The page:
Maybe you think 1 MB is a lot of data, and you wouldn't possibly use that much in a month. I tracked my wireless data usage over a month using Efficasoft's GPRS monitor. I use a smartphone that runs Windows Mobile 6, not a Blackberry, so my email program has to actually go and check periodically if there is any mail (unlike the Blackberry, which automatically just sends you new mail when it has it). I set the timer on my work account to 15 minutes and on my home account to 30 minutes, and only downloaded new headers and 1 kb of message content, via an IMAP connection. After a month, I'd used over 100 MB just checking my email and clicking through on the occasional web link in an email. I didn't download any videos or music. Had I been paying by pay-as-you-go, my bill would have been $5000!

If you buy a data plan from a provider, your rate will will be slightly lower. For instance, you can you can spend $80/month on Rogers for a paltry 200 MB. Viewing just one graphics-rich web page (like a news site) can use up 1 MB, so that 200 MB allows you to view just 6 web pages per day on your smartphone or iPhone. And the rate for going over that limit is punitive - if you actually used 1 GB, you would pay $4280! (versus $2.50 - $50 for the same 1 GB on your home cable connection).

The situation is so bad, it's as though the credit card companies were charging 1900% interest per month. What's worse, the cellular data providers actively conspire to trip you up and hit you with a punitive bill. None of them provide any tools to enable you to monitor your data consumption. Nor will they send you a courtesy note when you've used the MB you purchased under your monthly plan. Every provider I've asked says they have no way to tell you how much data you've used. But strangely enough, they are able to measure to the kilobyte your data consumption when it comes time to sending you the bill. It's as though you've rented a car in a country where none of the cars have speedometers, but the penalty for speeding is to be bludgeoned to death by police.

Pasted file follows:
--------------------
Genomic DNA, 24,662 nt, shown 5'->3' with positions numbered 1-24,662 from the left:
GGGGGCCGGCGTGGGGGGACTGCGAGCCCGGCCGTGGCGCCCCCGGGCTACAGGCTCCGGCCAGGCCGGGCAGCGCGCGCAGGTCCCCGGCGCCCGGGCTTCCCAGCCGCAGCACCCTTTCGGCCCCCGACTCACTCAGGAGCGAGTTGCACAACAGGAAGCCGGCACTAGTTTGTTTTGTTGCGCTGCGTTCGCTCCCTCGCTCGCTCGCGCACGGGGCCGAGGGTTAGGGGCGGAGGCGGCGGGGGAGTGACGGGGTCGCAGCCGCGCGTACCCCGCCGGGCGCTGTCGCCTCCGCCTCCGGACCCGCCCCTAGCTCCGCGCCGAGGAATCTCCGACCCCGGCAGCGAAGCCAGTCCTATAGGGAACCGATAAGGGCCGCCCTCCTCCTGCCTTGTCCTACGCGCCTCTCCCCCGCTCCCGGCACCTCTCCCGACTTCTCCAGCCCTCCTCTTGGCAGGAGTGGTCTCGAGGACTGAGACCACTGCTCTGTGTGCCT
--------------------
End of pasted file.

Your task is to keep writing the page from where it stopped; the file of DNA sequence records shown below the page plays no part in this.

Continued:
Some of you will defend the providers and point out that they provide "unlimited mobile browsing" for $7-15 per month. I say: read the fine print. Most of the providers will only allow you to view certain WAP sites using those plans. That is, you can't just to go any website you want - you can only view a few, mobile, versions of some sites. And even then, only if you use the crippled little browsers that run on the tiny screens of your cell phones. If you want to use a smartphone, or PDA, or iPhone, with a real browser and a larger screen, you'll find you can't use these plans. And also when you look more closely, there's language that clarifies that 'unlimited' is nothing of the sort, and that if you go over some unspecified limit, you'll be financially bludgeoned when you get your bill.